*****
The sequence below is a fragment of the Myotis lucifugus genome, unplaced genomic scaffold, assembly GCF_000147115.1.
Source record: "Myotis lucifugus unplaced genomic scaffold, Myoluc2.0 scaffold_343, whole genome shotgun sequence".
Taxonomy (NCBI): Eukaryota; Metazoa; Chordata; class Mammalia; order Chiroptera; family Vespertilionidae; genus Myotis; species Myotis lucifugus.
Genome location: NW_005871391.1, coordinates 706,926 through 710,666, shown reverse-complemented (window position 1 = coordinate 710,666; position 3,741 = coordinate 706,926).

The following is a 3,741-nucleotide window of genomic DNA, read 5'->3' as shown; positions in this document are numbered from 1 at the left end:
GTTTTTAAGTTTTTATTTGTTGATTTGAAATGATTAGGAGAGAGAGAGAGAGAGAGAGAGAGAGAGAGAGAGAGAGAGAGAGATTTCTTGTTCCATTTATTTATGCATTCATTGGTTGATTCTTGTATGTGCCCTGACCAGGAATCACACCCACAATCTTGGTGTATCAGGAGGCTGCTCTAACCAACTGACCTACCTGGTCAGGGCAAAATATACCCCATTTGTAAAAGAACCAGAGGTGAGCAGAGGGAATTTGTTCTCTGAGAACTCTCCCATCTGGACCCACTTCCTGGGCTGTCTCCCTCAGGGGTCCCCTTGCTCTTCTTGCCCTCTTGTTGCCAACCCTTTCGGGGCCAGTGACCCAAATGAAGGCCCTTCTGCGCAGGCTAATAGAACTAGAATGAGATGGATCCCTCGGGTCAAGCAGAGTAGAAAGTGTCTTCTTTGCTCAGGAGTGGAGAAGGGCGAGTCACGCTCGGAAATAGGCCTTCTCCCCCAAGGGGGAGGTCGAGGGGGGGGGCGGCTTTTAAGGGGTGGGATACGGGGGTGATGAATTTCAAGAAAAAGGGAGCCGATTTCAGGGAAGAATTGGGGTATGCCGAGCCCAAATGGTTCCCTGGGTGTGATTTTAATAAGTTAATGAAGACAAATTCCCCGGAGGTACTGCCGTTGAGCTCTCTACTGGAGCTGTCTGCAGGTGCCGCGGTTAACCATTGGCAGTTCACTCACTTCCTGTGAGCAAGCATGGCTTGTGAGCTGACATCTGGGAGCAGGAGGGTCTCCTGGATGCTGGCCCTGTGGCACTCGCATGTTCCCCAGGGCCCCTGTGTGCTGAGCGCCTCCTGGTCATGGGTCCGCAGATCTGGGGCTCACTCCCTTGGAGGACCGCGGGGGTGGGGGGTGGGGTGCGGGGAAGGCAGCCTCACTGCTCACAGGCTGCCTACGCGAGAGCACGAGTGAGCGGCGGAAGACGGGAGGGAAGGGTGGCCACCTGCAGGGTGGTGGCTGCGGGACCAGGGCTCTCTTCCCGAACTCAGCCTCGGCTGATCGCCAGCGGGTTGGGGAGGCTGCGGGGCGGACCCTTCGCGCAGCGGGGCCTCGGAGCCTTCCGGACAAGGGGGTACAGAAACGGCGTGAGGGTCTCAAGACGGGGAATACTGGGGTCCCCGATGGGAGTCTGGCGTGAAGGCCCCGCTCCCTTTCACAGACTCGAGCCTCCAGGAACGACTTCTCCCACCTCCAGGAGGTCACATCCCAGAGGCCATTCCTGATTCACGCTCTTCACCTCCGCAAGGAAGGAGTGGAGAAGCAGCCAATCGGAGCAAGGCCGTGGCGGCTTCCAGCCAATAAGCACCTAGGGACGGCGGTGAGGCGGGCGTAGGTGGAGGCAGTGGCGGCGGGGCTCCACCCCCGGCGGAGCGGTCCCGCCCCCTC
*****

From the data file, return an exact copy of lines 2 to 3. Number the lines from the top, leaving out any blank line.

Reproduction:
Source record: "Myotis lucifugus unplaced genomic scaffold, Myoluc2.0 scaffold_343, whole genome shotgun sequence".
Taxonomy (NCBI): Eukaryota; Metazoa; Chordata; class Mammalia; order Chiroptera; family Vespertilionidae; genus Myotis; species Myotis lucifugus.